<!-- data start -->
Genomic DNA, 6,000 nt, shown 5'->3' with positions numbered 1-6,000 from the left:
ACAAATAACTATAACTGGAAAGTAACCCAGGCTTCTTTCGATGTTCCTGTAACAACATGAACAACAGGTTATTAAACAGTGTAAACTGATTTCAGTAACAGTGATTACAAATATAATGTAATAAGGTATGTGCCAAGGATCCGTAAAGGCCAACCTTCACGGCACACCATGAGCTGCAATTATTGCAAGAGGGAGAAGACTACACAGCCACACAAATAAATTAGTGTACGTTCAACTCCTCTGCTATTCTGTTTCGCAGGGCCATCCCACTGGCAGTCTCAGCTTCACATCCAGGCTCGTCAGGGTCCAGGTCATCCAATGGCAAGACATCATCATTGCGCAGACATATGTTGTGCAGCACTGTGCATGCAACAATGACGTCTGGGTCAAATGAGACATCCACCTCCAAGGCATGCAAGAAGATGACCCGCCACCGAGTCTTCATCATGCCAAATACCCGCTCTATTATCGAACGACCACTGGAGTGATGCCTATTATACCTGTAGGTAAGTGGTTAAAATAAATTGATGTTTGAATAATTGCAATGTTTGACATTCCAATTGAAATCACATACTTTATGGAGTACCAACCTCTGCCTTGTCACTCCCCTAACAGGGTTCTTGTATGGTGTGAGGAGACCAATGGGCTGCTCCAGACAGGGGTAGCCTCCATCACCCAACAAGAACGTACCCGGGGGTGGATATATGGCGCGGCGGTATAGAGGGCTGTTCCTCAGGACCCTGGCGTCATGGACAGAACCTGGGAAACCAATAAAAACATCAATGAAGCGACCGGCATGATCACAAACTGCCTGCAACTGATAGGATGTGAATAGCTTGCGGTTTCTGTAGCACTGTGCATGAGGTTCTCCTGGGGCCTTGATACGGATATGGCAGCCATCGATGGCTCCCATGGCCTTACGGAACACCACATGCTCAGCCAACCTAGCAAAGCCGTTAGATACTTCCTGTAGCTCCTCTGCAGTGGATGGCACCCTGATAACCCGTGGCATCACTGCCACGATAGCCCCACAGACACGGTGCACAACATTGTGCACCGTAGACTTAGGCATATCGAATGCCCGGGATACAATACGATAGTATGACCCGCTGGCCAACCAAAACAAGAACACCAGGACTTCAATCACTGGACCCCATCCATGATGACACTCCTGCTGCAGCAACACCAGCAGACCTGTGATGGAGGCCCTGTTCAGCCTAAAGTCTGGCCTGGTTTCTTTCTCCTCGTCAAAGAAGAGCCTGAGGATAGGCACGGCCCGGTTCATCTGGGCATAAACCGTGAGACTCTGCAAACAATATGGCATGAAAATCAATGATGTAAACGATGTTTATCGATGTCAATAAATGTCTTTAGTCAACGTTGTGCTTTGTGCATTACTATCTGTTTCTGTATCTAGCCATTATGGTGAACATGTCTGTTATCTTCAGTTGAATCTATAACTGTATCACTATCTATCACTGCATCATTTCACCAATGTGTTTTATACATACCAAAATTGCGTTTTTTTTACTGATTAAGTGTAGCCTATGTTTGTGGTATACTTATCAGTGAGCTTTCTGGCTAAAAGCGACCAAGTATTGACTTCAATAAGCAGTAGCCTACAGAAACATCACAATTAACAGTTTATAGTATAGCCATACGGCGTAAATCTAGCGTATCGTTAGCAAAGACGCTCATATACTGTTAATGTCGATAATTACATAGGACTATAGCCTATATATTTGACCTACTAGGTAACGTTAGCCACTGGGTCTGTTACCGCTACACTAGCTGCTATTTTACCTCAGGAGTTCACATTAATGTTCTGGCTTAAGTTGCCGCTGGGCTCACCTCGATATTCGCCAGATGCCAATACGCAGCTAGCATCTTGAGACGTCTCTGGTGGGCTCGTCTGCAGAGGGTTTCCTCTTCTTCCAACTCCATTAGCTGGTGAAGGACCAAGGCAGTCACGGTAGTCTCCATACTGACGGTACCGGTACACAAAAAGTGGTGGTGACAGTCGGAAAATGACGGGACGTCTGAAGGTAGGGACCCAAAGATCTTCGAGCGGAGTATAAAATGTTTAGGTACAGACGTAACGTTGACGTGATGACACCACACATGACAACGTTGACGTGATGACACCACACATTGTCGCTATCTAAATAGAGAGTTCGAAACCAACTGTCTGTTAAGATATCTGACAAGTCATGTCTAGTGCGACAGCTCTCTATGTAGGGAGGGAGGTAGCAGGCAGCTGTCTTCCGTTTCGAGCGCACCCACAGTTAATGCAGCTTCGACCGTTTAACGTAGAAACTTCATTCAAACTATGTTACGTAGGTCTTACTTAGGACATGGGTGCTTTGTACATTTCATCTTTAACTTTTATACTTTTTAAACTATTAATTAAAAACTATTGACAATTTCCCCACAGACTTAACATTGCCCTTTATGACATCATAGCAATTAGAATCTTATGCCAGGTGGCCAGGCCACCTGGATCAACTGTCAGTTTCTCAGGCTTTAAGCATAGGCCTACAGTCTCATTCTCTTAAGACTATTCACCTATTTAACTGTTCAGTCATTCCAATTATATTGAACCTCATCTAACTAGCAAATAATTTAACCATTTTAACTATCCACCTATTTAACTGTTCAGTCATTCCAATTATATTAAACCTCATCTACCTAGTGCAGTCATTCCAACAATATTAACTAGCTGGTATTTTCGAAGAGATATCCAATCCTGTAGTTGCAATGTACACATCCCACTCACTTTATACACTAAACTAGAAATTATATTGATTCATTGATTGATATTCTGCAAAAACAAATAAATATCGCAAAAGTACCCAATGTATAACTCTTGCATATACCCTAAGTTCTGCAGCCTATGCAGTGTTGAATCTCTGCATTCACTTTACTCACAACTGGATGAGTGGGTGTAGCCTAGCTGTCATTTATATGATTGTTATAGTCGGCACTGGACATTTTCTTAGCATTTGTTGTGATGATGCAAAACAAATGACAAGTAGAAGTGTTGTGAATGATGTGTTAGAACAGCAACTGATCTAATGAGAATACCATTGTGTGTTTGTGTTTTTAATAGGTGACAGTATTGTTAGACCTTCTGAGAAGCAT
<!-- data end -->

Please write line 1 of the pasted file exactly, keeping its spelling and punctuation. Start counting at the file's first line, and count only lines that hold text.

Genomic DNA, 6,000 nt, shown 5'->3' with positions numbered 1-6,000 from the left: